RESOLUTION 1142 (1997)1 on
parliaments and the media
1. The Assembly is aware of the difficulties that the parliamentary
institution faces in preserving its position as the cornerstone of democracy. The citizens
in most European countries do not feel involved enough, or at all, in the ongoing debates
in their parliaments and are not aware of their agendas or activities.
2. Communication is vital for bridging the gap between elected
representatives and citizens. Parliaments should therefore promote better co-operation
with the media, in order to enhance public dialogue with the citizens.
3. However, for reasons of profitability, most mass media follow
certain criteria, driven, for example, by the need to entertain or to focus on spectacular
events, which makes it difficult for parliamentary activities to gain media coverage.
4. Moreover, the lesser ability of parliaments in numerous European
countries to take the initiative and make policy decisions as compared with governments
causes the media to neglect parliaments in favour of governments, resulting in a loss of
credibility for those parliaments.
5. By the very nature of their work, parliaments cannot react to
events with the same promptness as governments. Nor are the lengthy parliamentary
procedures, which are essential for the careful scrutiny of bills, in keeping with the
faster dissemination of news through modern communications technologies.
6. The role of parliaments as central political fora for debates has
been weakened in recent years. This is because the media promote short and unconventional
debates and comments.
7. The media landscape is highly complex. Alongside the
sensationalist media which jeopardise the development of a constructive public dialogue,
quality newspapers and magazines and serious public radio and television services continue
objectively to cover a wide range of news, including parliamentary news. They ensure that
high standards are maintained by meeting, as best they can, the basic aims of the media:
to inform, to comment, to provide a means of communication between different social
groups, to give the public the means with which to develop critical judgement.
8. However, their emphasis on quality can be undermined by market
forces, and media diversity, so necessary to the proper functioning of democracy, finds
itself challenged. Parliaments should therefore consider measures aimed at preserving the
role of quality media.
9. Without adaptation to modern communication methods, parliaments
could easily see their activity overtaken by other mediators using new means of expression
for the will of the people. Therefore, parliaments need to keep up with the realities of a
global communication society.
10. Extensive use of the new information technologies should
therefore be considered as an important "ingredient" of the policy pursued by
parliamentary communication services in the interests of public debate. This requires,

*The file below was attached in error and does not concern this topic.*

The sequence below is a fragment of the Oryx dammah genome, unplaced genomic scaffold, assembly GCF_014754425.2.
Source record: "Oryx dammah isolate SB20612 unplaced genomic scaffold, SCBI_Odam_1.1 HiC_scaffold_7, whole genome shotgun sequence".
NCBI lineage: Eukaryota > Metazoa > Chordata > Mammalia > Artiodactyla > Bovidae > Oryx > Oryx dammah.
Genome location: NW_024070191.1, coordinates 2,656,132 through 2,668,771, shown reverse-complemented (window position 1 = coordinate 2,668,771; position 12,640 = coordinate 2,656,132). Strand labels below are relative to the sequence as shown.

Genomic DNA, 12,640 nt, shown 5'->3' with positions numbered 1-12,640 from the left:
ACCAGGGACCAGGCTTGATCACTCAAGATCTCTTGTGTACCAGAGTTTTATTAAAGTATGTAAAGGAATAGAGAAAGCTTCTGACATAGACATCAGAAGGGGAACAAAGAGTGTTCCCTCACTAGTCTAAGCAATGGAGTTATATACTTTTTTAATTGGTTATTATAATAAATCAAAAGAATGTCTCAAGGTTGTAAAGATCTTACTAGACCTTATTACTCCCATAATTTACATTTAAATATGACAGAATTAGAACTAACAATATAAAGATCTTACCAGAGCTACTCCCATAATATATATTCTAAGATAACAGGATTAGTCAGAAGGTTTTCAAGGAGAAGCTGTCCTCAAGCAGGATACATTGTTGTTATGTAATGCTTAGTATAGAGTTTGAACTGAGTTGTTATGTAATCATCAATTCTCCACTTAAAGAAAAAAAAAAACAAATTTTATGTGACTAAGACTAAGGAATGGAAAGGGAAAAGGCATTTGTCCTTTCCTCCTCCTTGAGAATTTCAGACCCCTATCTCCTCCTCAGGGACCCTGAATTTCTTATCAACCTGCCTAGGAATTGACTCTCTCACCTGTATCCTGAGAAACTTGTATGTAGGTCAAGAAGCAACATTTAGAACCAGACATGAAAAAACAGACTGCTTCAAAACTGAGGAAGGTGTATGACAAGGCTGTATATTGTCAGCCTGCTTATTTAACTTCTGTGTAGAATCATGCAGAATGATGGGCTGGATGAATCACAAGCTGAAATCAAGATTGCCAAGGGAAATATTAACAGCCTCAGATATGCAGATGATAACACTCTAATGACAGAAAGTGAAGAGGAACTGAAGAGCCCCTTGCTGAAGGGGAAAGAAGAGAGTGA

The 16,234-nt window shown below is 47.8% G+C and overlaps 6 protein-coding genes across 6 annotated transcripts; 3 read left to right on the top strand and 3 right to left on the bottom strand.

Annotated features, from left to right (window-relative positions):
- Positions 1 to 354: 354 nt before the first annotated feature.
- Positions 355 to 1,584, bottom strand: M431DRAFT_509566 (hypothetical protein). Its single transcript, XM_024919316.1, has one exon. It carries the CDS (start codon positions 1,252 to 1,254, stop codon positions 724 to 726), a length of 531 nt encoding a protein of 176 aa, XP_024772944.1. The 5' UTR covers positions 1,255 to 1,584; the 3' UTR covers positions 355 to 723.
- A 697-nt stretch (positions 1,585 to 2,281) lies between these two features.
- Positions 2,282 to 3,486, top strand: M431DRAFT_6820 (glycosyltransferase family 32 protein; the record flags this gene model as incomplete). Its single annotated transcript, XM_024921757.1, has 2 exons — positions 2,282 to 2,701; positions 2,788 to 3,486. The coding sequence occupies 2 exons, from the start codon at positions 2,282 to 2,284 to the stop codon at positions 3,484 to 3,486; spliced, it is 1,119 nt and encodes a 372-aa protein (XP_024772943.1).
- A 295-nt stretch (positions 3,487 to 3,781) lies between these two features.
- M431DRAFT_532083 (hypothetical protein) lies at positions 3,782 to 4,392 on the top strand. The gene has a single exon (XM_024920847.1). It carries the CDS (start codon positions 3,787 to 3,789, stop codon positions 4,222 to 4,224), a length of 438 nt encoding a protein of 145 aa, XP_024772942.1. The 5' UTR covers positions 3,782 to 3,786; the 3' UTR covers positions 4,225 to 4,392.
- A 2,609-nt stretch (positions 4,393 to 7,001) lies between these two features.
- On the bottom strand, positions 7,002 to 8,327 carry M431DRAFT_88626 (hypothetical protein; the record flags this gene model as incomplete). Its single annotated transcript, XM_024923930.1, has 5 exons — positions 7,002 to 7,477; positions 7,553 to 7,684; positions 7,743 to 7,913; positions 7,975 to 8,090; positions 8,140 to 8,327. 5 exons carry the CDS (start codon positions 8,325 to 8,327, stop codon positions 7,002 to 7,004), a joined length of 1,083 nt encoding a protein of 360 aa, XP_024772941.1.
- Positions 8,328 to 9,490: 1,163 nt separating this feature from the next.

however, high levels of investment that cannot immediately be borne by all parliaments.
11. The Assembly invites national parliaments to urgently consider
measures aimed at:
i. ensuring greater openness of parliamentary work, including
committee meetings, and to consider this question not only as a matter of communication
policy but also as an important political priority with direct implications for the
functioning of democracy;
ii. making better use of classic communication methods and new
information technologies, in particular:
a. by providing the best possible working conditions for the media
and especially for parliamentary correspondents;
b. by ensuring the speedy dissemination of information about
debates, inter alia, by rapidly publishing the minutes and verbatim reports of
c. by creating on-line services for direct electronic communication
with the public and with journalists;
d. by providing full access to parliamentary documents, so that
public debate can be encouraged before the vote on a bill;
iii. taking advantage of the advice of experts in communication;
iv. making legal texts more accessible to non-specialist readers;
v. taking the necessary steps to place themselves more in focus for
political debate identifying, for instance, areas in which procedures can be streamlined
to speed up decision making;
vi. encouraging, within information and communication services, the
assembly of information packs presenting laws and describing their specific features for
the journalistic and professional circles most closely concerned;
vii. organising seminars for journalists on parliamentary work with
a view to familiarising them with legislative procedures and parliamentary proceedings and
to improving their knowledge on relations between parliaments and international
institutions. Journalists from local and regional newspapers and magazines should receive
viii. creating communication networks on the Internet, enabling
citizens to communicate interactively with both parliamentarians and parliamentary
ix. devising means of encouraging the creation of independent
television channels devoted to parliamentary work, as is the case in several European
countries, in the United States and in Canada;
x. assisting, through fiscal or other means, those media which
strive to provide high-quality news on a fully independent basis and which are threatened
with extinction by market forces.
1. Text adopted by the Standing Committee, acting on
behalf of the Assembly, on 7 November 1997.
See Doc. 7905, report of the Committee on Parliamentary and Public
Relations, rapporteur: Mr Lekberg.